Mann believes that one key issue which has yet to come to light is why former MP Cyril Smith, who died in 2010, was not prosecuted despite numerous child abuse allegations.

“He was apprehended, but why was he never formally arrested, why was he never charged?” he said. “The answer to that question will reveal an awful lot. For many years Cyril Smith was never charged, but he could have been.”

Mann also said he expected there would be “significant arrests” in the near future, but added: “There is a deep reluctance to accept what was going on – the scale of it and the numbers involved.

However charities believe there are signs that the situation for victims is improving as more and more details of historic child abuse have been uncovered.

Peter Saunders, founder of charity the National Association for People Abused in Childhood (NAPAC), said: “Survivors have always found it difficult or near impossible to speak and when they have they have not been believed, or they have been threatened.

“I think the tide is slowly turning and that is mostly because of so many survivors coming forward and speaking - and also because the media are not letting this one go, as it is too important. It is about our children and our children’s children.”

He added: "When we see any of these MPs or former ministers walking out in handcuffs, that is going to be a massive turning point in this country - people who think they have got away with it because of their positions of power or authority., but haven’t got away with it."

John Cameron, head of child protection operations with the NSPCC, said he believed there was a “quantifiable shift” happening in society where victims of abuse are now more likely to be listened to.

“There are a greater number of people coming forward to raise concerns about children who are currently being abused,” he said.

“It is putting people’s minds in a frame that says, 'I have a responsibility to protect children now, because I am hearing about historical abuse and we are not going to tolerate this any longer'.”

He added: “In the past there has been a greater propensity to disbelieve someone when they come forward.

“If I was to say I was a victim of burglary or had my car stolen, I would be believed straight away.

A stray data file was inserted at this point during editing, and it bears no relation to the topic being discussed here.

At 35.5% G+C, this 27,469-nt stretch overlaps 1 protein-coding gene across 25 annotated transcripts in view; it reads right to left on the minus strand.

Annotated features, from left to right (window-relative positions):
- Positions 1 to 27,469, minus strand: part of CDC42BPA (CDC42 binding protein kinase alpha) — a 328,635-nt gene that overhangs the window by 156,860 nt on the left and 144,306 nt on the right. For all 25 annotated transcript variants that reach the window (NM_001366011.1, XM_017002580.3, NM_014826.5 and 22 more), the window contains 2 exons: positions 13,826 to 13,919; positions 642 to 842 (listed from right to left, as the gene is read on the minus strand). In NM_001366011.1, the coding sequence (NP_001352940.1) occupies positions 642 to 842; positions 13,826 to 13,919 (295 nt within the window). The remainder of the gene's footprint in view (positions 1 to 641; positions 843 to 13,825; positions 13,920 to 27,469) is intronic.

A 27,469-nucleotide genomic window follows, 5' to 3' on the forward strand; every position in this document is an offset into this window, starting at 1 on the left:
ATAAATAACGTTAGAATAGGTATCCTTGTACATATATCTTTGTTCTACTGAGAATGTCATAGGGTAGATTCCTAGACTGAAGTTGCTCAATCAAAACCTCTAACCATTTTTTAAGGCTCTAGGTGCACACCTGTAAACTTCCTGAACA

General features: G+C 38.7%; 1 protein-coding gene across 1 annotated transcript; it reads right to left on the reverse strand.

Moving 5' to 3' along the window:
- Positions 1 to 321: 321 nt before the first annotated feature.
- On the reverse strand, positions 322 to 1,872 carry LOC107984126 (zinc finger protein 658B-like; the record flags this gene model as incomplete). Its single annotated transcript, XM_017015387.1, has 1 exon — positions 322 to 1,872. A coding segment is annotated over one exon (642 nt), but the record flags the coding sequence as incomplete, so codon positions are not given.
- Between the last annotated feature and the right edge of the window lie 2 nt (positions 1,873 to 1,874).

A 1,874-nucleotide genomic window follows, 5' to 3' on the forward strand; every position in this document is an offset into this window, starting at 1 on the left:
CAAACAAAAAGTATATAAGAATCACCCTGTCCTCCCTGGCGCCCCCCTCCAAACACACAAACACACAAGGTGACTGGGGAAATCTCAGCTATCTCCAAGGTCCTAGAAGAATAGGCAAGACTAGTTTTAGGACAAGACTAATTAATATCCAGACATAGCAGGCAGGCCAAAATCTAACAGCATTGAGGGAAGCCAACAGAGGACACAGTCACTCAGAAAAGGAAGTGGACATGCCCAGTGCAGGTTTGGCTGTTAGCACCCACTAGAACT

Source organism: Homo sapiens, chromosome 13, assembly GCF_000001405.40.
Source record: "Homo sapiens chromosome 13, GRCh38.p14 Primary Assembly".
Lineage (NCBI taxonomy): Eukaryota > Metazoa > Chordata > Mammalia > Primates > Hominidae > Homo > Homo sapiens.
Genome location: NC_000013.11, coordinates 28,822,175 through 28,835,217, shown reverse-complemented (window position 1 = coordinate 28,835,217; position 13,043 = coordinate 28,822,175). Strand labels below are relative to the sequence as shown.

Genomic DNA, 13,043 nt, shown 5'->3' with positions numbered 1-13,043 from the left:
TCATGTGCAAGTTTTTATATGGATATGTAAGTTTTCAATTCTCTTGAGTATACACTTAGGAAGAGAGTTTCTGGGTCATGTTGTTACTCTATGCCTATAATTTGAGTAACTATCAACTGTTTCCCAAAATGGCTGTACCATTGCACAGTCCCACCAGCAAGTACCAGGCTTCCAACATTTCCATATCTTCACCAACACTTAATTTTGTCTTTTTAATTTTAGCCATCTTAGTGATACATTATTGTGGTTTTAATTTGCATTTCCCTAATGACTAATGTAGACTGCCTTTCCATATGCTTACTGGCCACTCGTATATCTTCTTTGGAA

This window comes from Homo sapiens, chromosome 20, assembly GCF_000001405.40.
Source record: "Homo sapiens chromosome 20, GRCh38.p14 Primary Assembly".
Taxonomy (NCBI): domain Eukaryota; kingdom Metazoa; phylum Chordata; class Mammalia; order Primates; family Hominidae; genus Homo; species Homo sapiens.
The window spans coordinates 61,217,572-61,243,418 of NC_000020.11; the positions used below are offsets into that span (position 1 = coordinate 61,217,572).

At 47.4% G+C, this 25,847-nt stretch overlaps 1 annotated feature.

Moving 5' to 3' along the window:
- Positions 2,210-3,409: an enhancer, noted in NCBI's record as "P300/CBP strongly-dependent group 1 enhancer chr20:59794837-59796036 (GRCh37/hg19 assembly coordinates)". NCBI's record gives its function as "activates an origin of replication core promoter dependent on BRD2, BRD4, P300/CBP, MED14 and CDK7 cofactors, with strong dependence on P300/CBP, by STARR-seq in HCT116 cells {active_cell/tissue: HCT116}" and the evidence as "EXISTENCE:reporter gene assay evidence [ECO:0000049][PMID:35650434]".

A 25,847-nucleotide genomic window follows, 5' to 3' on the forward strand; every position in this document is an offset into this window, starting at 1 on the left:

“Whereas in the past, and to some extent now, when people say I am a victim of sexual abuse, there is a little bit of doubt. But I think that is shifting.”

As well as highlighting the stories of victims of abuse, the Australian 60 minutes documentary also provided a chilling insight into the mind of a paedophile, during an interview with Tom O’Carroll, former chair of the Paedophile Information Exchange (PIE).

The group PIE campaigned to legalise sex between adults and children for ten years before being disbanded in 1984.

O’Carroll and four other members of PIE were prosecuted in 1981. A sixth member of group identified escaped prosecution - who was later identified as Sir Peter Hayman, a British diplomat and deputy head of MI6.

O'Carroll told how he believes the majority of children at the age of 10 can consent to a sexual act – with consent being defined in his mind as the “willing involvement of a child”.

He also claimed victims were not traumatised by abuse and that it only happens because they are told they should be feeling that way. “They come to think I must be traumatised as people keep telling me so – that is how it happens," he said.

Ester Baker, who is now 32, said she was initially against O’Carroll’s views being aired on the programme but now believes it will help people understand the depraved mindset of paedophiles.

“It makes it a lot easier for people to understand how it happens,” she said. “A little girl - which I was – is put in with six or seven of these men that have these beliefs, and that have power and wealth and certainty they going to get away with it.”